This case is not off to a good start

Windy City Marketing, Inc. v. Places Advertising, Inc., No. 07-6401 (N.D. Ill., filed November 12, 2007) [Download the complaint]

Windy City Marketing, a Chicago company, has filed a federal lawsuit against a startup competitor, Places Advertising, Inc. The suit alleges infringement of copyright allegedly owned by Windy City Marketing in certain bound marketing pieces called “inside chicago”. Windy City Marketing claims that Places Advertising has wrongfully copied the marketing materials and is distributing those to Windy City Marketing’s customers.

The big problem with the complaint is that there is no allegation that Windy City Marketing owns a registration in the works at issue. A quick read of Section 411 of the Copyright Act will reveal what’s wrong with this picture. You gotta have a registration before you can file a lawsuit for copyright infringement. For the plaintiff’s sake, thank goodness for Fed. R. Civ. P. 15.

4 thoughts on “This case is not off to a good start

  1. Chris Haigh

    In contrast to what is asserted here, a copyright registration is effective upon deposit. In this case (I represent the plaintiff), we had already deposited the material. A cursory review of the case law also illustrates that one need not have the registration in hand to file a complaint. See, for example, Proven Methods Seminars v. American Grants and Affordable Housing Institute. A complaint can be later amended to reflect the registration if necessary.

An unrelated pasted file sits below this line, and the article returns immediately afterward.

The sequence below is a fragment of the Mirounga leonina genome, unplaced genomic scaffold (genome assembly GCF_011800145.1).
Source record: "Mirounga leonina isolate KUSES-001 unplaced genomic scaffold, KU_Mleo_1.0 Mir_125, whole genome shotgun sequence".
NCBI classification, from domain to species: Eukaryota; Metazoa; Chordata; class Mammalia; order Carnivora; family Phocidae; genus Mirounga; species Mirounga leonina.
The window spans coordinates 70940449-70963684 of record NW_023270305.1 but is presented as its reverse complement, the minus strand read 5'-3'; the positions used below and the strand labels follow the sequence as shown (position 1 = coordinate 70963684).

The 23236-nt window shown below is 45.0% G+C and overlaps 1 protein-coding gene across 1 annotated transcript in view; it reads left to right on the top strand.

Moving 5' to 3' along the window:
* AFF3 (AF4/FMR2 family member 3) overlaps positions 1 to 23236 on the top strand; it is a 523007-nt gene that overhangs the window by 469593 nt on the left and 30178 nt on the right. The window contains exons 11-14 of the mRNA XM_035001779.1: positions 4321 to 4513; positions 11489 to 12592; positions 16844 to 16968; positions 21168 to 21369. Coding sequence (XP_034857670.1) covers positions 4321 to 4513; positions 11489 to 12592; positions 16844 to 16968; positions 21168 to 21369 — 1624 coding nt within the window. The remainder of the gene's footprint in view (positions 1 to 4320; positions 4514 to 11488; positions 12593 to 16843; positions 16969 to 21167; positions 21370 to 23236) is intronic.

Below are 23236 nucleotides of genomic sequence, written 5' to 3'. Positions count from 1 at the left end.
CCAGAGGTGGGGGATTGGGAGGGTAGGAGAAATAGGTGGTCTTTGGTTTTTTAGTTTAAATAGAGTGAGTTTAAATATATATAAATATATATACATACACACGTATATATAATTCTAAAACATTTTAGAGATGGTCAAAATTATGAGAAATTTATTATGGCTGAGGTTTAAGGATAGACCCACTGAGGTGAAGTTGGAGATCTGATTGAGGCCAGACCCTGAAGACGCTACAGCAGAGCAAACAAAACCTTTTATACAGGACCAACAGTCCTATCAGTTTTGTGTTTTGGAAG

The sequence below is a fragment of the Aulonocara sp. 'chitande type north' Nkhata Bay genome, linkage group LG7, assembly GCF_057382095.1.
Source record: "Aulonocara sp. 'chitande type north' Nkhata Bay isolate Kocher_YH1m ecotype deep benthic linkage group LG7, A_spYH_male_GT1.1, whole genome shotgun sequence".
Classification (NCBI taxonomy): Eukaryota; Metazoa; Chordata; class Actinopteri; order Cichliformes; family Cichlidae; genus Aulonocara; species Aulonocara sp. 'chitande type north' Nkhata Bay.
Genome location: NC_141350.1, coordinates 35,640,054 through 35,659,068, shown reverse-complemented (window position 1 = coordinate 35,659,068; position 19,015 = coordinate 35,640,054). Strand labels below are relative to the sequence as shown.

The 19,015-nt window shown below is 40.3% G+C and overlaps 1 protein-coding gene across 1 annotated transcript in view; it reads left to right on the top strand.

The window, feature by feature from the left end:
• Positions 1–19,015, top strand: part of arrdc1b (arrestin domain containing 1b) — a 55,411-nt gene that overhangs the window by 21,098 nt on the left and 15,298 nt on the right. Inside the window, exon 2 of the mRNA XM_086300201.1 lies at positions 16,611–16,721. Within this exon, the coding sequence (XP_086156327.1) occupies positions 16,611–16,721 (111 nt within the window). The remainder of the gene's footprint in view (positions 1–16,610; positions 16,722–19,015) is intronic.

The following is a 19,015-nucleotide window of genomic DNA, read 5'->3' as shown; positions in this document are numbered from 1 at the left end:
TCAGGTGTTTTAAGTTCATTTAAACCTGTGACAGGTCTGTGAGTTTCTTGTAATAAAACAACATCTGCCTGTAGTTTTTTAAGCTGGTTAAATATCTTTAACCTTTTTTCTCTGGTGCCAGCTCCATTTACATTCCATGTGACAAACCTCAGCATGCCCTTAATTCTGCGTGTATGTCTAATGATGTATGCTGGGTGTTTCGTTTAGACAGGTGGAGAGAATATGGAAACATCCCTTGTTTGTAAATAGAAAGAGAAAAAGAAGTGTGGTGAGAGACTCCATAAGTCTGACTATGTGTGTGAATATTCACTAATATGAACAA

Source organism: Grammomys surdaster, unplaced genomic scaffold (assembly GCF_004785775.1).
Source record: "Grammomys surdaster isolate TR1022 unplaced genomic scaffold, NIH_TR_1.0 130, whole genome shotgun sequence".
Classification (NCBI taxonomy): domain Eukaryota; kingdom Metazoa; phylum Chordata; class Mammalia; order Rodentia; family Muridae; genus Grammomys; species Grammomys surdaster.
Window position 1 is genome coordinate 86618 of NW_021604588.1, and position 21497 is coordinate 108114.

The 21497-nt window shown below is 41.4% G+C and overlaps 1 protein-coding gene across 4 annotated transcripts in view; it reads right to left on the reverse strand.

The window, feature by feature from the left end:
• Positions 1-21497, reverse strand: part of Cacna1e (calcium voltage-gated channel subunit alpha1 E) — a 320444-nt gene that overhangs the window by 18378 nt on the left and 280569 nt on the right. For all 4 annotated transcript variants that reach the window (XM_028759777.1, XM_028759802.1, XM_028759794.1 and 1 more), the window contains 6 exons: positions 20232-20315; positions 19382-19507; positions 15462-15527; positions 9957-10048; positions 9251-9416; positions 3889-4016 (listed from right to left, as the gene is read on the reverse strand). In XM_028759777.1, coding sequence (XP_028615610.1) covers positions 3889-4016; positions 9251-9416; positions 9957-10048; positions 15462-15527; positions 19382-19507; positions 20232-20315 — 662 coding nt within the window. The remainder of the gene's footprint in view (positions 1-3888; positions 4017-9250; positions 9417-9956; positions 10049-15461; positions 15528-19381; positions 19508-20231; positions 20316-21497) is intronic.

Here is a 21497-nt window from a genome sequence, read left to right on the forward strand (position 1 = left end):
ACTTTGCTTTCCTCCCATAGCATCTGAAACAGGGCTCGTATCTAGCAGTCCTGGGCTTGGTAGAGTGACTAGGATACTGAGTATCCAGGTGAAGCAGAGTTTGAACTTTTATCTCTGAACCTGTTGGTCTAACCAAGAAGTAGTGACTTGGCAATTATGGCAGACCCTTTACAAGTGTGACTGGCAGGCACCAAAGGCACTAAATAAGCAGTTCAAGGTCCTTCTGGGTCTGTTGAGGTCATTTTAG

2. Evan

    Chris:

    Thanks for your comment. I don't think that anywhere in the post, however, I asserted anything about when a copyright registration is effective, so I'm not sure what you're referring to when you say "[i]n contrast to what is asserted here."

    The deficiency that I observe with your complaint is that there is no allegation of registration. Sure, I believe you when you say the work in this case is registered — whether that is effective when you send it off to the Copyright Office or when you actually get the certificate in hand (the Circuits are split on that question and there's no unequivocal guidance from the Seventh). But I don't see any allegation of registration in the complaint.

    As you know, registration is a jurisdictional prerequisite, and if there's no allegation of that, then you haven't demonstrated in the pleading that the case belongs before the court. That would seem to present a pretty nasty 12(b)(1) problem.

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